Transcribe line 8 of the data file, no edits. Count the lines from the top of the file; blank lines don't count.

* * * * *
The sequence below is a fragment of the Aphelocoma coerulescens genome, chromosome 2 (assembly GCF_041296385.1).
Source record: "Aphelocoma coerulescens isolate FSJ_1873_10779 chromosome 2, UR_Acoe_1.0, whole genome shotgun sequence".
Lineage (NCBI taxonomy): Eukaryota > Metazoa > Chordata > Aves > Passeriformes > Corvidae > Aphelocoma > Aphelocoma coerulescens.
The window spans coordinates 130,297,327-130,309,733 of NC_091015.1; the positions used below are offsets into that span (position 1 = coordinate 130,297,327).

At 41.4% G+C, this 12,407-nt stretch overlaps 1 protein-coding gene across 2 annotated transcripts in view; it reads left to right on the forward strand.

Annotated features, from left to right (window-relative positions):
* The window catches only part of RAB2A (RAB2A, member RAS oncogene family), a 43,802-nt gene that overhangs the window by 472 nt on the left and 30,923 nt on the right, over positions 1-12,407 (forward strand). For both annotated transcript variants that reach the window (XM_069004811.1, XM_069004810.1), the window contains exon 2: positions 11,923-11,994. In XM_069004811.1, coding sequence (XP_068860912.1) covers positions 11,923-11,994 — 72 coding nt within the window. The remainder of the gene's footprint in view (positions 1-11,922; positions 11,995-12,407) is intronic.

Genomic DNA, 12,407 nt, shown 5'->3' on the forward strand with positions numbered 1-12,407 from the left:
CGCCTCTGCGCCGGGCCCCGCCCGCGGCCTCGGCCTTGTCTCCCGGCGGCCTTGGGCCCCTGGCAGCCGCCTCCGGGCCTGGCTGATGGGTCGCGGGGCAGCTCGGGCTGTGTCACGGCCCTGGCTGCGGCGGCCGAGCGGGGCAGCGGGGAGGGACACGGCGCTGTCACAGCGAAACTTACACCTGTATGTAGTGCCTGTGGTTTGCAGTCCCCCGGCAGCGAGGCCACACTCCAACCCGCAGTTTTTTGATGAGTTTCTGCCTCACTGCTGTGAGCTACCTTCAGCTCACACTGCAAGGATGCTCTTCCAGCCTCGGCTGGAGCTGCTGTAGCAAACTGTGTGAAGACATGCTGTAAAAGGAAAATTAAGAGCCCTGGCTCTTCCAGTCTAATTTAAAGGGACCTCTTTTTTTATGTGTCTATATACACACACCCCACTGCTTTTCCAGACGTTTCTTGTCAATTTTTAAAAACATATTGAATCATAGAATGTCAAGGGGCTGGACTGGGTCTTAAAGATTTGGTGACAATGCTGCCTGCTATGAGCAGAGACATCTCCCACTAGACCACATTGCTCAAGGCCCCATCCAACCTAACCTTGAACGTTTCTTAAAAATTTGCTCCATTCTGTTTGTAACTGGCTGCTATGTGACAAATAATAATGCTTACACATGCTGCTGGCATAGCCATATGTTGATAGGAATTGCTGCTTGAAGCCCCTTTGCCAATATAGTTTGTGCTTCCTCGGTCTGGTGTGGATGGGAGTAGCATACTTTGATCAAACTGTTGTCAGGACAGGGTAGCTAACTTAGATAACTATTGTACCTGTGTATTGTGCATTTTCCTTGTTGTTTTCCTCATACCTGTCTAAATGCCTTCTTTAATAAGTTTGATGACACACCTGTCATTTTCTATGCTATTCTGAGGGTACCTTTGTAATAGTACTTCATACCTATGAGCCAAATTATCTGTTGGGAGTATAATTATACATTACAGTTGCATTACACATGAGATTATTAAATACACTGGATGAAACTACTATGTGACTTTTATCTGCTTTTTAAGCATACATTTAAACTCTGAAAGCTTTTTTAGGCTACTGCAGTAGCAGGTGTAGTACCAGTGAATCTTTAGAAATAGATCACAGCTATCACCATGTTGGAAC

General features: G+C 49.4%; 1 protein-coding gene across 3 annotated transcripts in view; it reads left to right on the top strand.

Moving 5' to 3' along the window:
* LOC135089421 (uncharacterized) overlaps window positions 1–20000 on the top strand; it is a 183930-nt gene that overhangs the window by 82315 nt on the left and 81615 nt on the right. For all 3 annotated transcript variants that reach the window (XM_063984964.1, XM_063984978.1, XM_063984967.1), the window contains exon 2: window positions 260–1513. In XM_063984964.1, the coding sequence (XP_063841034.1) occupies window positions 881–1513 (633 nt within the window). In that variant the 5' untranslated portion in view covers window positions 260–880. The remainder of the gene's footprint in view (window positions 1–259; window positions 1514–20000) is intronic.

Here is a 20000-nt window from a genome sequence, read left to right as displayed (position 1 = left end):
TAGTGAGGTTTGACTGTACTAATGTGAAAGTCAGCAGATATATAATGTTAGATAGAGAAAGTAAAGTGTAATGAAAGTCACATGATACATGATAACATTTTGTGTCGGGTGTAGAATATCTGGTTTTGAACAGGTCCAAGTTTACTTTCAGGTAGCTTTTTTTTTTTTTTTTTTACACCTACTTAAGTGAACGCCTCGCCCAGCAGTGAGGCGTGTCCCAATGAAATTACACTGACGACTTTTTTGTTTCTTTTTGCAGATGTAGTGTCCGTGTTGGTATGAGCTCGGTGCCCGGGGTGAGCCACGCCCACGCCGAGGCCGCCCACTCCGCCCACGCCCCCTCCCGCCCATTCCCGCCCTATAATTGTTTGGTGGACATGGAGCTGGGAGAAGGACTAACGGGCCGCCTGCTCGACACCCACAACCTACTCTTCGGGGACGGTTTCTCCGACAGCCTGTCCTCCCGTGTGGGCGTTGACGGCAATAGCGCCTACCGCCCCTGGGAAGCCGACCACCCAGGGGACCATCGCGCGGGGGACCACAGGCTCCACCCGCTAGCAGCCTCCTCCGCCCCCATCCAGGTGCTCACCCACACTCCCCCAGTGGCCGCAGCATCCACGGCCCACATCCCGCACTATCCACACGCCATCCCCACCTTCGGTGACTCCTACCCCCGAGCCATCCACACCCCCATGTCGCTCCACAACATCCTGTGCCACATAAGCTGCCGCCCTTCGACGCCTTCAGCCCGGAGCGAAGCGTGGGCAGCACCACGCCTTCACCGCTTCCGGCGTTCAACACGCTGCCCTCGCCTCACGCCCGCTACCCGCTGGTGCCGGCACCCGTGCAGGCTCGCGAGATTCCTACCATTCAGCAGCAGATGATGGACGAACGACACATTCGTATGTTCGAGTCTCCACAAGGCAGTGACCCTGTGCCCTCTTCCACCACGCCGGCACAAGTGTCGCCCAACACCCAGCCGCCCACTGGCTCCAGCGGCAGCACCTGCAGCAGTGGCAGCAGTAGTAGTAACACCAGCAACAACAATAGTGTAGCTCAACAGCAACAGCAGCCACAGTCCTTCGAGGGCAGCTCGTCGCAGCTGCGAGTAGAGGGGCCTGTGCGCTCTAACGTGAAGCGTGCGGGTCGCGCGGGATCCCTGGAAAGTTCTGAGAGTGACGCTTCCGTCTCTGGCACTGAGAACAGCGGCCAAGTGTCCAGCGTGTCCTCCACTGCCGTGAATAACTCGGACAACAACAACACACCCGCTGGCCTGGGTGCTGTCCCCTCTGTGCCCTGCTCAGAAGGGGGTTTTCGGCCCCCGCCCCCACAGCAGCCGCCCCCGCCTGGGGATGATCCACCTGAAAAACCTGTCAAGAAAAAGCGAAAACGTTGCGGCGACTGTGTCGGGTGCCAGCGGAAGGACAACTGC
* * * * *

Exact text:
Genomic DNA, 12,407 nt, shown 5'->3' on the forward strand with positions numbered 1-12,407 from the left: